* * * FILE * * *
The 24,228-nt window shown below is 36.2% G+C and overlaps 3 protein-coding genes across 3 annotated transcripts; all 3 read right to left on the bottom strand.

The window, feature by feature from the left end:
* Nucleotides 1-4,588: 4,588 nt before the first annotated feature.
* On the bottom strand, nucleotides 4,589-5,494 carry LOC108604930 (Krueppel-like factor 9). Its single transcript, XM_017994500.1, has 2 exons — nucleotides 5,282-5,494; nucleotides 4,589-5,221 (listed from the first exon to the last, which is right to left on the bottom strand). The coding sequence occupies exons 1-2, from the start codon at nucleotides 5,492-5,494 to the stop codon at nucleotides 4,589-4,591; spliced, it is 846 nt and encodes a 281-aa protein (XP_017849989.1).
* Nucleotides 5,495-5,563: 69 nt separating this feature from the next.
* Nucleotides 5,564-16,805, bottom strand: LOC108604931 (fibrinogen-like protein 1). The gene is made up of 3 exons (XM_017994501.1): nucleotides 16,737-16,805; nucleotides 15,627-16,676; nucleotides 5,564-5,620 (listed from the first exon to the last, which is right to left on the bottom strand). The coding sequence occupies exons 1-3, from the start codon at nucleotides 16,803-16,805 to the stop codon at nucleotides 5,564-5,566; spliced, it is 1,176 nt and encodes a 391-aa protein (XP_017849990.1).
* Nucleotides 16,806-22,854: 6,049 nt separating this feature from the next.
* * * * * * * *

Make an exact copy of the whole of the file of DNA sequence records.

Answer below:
The 24,228-nt window shown below is 36.2% G+C and overlaps 3 protein-coding genes across 3 annotated transcripts; all 3 read right to left on the bottom strand.

The window, feature by feature from the left end:
* Nucleotides 1-4,588: 4,588 nt before the first annotated feature.
* On the bottom strand, nucleotides 4,589-5,494 carry LOC108604930 (Krueppel-like factor 9). Its single transcript, XM_017994500.1, has 2 exons — nucleotides 5,282-5,494; nucleotides 4,589-5,221 (listed from the first exon to the last, which is right to left on the bottom strand). The coding sequence occupies exons 1-2, from the start codon at nucleotides 5,492-5,494 to the stop codon at nucleotides 4,589-4,591; spliced, it is 846 nt and encodes a 281-aa protein (XP_017849989.1).
* Nucleotides 5,495-5,563: 69 nt separating this feature from the next.
* Nucleotides 5,564-16,805, bottom strand: LOC108604931 (fibrinogen-like protein 1). The gene is made up of 3 exons (XM_017994501.1): nucleotides 16,737-16,805; nucleotides 15,627-16,676; nucleotides 5,564-5,620 (listed from the first exon to the last, which is right to left on the bottom strand). The coding sequence occupies exons 1-3, from the start codon at nucleotides 16,803-16,805 to the stop codon at nucleotides 5,564-5,566; spliced, it is 1,176 nt and encodes a 391-aa protein (XP_017849990.1).
* Nucleotides 16,806-22,854: 6,049 nt separating this feature from the next.